Monthly Archives: March 2008

Revisionism by PRI

pri.jpg This is amusing:
The attempt to force network neutrality on wireless carriers will result in disaster and is based on faulty assumptions, including one that there ever was neutrality on the Internet, according to a newly released analysis from the Pacific Research Institute (PRI).

Researcher Rebukes Wireless ‘Net Neutrality’ Advocates, NewsBreak, Telecomweb – USA, 26 March 2008

Well, I guess that waves away all the well-documented steps the FCC took to strip away common carrier status from each facet of Internet provision

You have to register to read the rest at Telecomweb, but PRI has more, including this rather amusing claim: Continue reading

PR in China: Monks Burst Into International Press Briefing This is what you have to do to get media attention if you don’t have a free press:
A group of uninvited young monks at the Jokhang Temple, one of the most sacred in Tibet and a top tourist stop in central Lhasa, stormed into a briefing by a temple administrator.

“About 30 young monks burst into the official briefing, shouting: ‘Don’t believe them. They are tricking you. They are telling lies’,” USA Today Beijing-based reporter Callum MacLeod said by telephone from Lhasa.

Monks burst in on Tibet news briefing, By John Ruwitch, Reuters, Thu Mar 27, 2008 2:59pm GMT

This may be an extreme, but it is what controled media lead to.


Big picture: Net Neutrality vs. Social Control by Big Media

Most net neutrality discussions get bogged down in details. This video draws the big picture from the beginnings of the Internet, backwards to the “consolidation” of earlier forms of media such as the printing press and radio, to what the duopoly is trying to do to the Internet.

Do we want the Internet to go the way of newspapers, radio, and TV, and even the postal service, with 90+% of content provided by half a dozen big corporations and only op-eds and heavily selected and edited letters permitted from the great unwashed? Hey, they’ve got that in China, and there most of the population believes that Tibetans are barbarian recipients of superior Chinese culture, so Chinese troops are totally justified in squashing any ungrateful opposition. We could return to depending on the traditional media in the U.S.; after all, they only helped lie us into a war of choice in Iraq, costing $2 billion a week that we could be using to deal with education, health care, and preserving the natural world. Or we can fight for Internet freedom.


Arbitrary and Capricious: FCC (says Fox)

mbatonybj.jpg The FCC seems to have no friends these days:
Fox Television said it won’t pay its part of a $91,000 indecency fine levied recently by the Federal Communications Commission for a 2003 episode of a reality TV show that featured strippers and whipped cream.

Fox said in a statement that it won’t pay the fine imposed against five of its stations because it believes the FCC’s decision that the show in question was indecent was “arbitrary and capricious, inconsistent with precedent, and patently unconstitutional.” The network said it will appeal the FCC’s decision and proposed fine on behalf of 13 stations….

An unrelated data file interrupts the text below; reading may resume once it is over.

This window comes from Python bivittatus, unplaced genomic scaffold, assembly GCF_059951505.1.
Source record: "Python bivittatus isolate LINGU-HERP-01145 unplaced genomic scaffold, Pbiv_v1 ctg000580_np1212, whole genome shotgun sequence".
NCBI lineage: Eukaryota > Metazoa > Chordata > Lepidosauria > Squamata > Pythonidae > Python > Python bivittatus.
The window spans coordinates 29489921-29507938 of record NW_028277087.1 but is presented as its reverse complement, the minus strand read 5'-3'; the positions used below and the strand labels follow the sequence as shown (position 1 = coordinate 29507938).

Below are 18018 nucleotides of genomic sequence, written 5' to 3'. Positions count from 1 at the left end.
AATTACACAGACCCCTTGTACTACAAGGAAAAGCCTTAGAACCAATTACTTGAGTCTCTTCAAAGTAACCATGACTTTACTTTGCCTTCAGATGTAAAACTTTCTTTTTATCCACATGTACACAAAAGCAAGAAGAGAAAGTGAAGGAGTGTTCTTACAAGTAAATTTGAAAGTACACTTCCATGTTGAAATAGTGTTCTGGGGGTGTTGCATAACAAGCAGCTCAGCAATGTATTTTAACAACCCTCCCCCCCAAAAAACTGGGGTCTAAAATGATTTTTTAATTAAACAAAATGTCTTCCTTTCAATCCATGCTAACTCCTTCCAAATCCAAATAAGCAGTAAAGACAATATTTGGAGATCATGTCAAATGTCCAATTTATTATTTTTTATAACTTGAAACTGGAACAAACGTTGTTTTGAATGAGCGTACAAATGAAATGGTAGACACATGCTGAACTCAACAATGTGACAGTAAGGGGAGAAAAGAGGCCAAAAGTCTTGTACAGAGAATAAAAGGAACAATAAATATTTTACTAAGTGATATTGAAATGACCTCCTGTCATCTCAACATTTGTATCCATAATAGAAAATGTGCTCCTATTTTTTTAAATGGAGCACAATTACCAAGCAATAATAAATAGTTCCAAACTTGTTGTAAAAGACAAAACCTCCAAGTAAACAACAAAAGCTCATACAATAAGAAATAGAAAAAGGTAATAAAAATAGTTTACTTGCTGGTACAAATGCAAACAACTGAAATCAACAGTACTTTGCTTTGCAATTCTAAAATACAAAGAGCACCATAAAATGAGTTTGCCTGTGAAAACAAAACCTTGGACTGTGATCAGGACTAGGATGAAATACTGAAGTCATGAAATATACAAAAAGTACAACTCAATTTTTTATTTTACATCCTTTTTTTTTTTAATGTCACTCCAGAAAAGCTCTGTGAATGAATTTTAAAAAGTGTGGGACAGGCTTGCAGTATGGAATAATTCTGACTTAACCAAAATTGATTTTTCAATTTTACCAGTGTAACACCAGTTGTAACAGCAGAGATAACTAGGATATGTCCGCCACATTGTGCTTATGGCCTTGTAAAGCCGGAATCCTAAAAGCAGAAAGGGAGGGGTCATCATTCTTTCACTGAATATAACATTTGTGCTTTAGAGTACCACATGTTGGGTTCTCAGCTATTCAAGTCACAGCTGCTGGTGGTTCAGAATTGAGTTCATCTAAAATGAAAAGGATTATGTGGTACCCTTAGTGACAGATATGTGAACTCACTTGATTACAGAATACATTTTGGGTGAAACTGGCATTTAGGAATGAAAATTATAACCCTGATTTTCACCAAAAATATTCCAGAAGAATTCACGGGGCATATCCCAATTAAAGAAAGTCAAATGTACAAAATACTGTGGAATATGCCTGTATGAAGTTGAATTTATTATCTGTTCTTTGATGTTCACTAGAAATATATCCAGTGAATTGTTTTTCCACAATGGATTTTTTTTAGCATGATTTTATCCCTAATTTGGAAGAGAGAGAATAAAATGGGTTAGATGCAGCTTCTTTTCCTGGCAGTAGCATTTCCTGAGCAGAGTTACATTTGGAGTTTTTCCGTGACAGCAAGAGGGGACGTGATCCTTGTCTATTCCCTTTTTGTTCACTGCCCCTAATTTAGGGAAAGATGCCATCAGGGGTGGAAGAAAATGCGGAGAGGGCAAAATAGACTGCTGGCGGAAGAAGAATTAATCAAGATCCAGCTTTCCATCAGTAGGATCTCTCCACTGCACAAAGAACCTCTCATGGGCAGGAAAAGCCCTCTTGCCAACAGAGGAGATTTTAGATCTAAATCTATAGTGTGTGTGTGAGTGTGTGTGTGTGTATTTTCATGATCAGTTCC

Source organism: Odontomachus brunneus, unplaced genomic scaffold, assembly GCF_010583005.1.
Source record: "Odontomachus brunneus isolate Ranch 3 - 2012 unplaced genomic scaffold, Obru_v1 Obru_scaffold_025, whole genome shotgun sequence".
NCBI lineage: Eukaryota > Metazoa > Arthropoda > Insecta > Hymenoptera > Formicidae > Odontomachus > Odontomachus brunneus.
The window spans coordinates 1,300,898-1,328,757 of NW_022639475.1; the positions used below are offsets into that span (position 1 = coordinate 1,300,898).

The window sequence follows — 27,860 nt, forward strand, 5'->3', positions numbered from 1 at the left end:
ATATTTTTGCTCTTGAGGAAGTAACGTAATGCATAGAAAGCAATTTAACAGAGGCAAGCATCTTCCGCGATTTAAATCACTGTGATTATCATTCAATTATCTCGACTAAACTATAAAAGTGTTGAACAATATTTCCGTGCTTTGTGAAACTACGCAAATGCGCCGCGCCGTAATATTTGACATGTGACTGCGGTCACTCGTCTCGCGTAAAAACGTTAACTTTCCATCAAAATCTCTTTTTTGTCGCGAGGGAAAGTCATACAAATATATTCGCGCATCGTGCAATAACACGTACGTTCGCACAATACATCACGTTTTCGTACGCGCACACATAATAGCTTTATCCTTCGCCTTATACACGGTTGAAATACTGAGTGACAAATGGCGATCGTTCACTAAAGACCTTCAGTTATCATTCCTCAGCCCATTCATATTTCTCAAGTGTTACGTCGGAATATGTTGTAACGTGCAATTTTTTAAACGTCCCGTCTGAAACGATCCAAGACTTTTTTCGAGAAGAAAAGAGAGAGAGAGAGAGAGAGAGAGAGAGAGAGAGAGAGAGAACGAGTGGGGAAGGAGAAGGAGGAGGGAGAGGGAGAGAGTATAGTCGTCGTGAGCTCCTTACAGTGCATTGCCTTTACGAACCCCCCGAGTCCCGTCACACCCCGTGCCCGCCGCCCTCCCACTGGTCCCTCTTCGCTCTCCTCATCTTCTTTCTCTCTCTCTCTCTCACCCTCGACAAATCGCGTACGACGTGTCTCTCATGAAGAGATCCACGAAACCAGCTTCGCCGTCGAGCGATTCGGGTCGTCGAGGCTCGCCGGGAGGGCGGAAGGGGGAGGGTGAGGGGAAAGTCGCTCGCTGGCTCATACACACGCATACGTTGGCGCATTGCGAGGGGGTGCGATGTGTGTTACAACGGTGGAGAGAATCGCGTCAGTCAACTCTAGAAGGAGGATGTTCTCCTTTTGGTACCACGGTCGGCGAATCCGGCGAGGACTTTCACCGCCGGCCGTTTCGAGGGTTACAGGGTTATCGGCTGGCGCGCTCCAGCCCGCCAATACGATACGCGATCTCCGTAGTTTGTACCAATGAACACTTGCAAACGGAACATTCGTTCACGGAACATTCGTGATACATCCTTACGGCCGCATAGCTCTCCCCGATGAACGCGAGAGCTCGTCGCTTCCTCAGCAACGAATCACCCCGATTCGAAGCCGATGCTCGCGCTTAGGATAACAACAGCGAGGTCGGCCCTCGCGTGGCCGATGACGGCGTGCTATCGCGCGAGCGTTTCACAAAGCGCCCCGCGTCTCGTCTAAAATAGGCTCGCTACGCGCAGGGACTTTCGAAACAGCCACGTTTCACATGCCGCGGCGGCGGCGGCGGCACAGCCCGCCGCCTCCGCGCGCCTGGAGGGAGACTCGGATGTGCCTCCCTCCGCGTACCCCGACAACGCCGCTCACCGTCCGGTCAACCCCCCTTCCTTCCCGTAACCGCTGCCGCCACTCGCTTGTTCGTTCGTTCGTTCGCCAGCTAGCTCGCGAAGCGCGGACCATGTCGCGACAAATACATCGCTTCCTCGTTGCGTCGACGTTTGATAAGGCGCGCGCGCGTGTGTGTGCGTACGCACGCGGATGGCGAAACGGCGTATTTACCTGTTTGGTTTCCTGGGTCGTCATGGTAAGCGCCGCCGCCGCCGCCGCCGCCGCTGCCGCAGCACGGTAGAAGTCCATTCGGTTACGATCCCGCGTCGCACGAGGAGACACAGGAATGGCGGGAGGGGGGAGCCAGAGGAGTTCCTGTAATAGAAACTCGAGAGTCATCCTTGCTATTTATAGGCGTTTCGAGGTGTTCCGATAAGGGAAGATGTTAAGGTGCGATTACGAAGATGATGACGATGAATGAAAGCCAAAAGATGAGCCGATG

Fox TV Refuses to Pay Indecency Fine by FCC, By Amy Schatz, Wall Street Journal, 24 March 2008

Fox lifted the wording from a 2007 court ruling, apparently about a different show. Oh, right: that one.

Maybe if the FCC would get back to actually dealing impartially with real matters of public policy, it might garner public and Congressional support.


Google Wins by Losing 700Mhz Wireless Spectrum Auction

This interpretation seems good:
The real winner here is Google precisely because it lost. Google committed to bidding the minimum $4.6 billion that would trigger open device and open application rules that it had lobbied for, but nobody seriously thought it actually wanted to win the auction. Building out and operating a wireless network is a much lower-margin business than search advertising, and even leasing out the spectrum would have been a distraction. But by putting its $4.6 billion on the table early, it was able to dictate the new rules of the game. Rules that Verizon is now stuck with. All Google really wants are broadband wireless networks that cannot discriminate against Google mobile apps or Android phones no matter who operates them.

Breaking: FCC Confirms that Big Winner in Spectrum Auction is Verizon. So Why I s Google Smiling? Erick Schonfeld, TechCrunch, 20 March 2008

The new rules aren’t as good as one might have hoped, and now somebody has to make the FCC enforce them, but at least they’re better than the old rules.


CBC DRM-Free BitTorrent

cbccngpm.jpg The Canadian Broadcasting Corporation (CBC) leaps ahead:
On March 24th after the broadcast of Canada’s Next Great Prime Minister (airs March 23rd at 7 pm on CBC Television) we’ll be the 1st major broadcaster in North America to release a high quality, DRM-free copy of a primetime show using BitTorrent technology. We’ll also be distributing a version you can put in your iPod.

The show will completely free (and legal) for you to download, share & burn to your heart’s desire.

CBC to BitTorrent Canada’s Next Great Prime Minister, CANADA’S NEXT GREAT PRIME MINISTER NEWS, 19 March 2008

The CBC blog post goes on to say CBC has already been using Facebook to promote the show and they even used YouTube to cast it. They even credit BoingBoing for coming up with the idea, only two weeks ago. BoingBoing seems to have gotten it from a similar move by NRK in Norway. And BoingBoing noted CBC’s move the day before CBC announced it.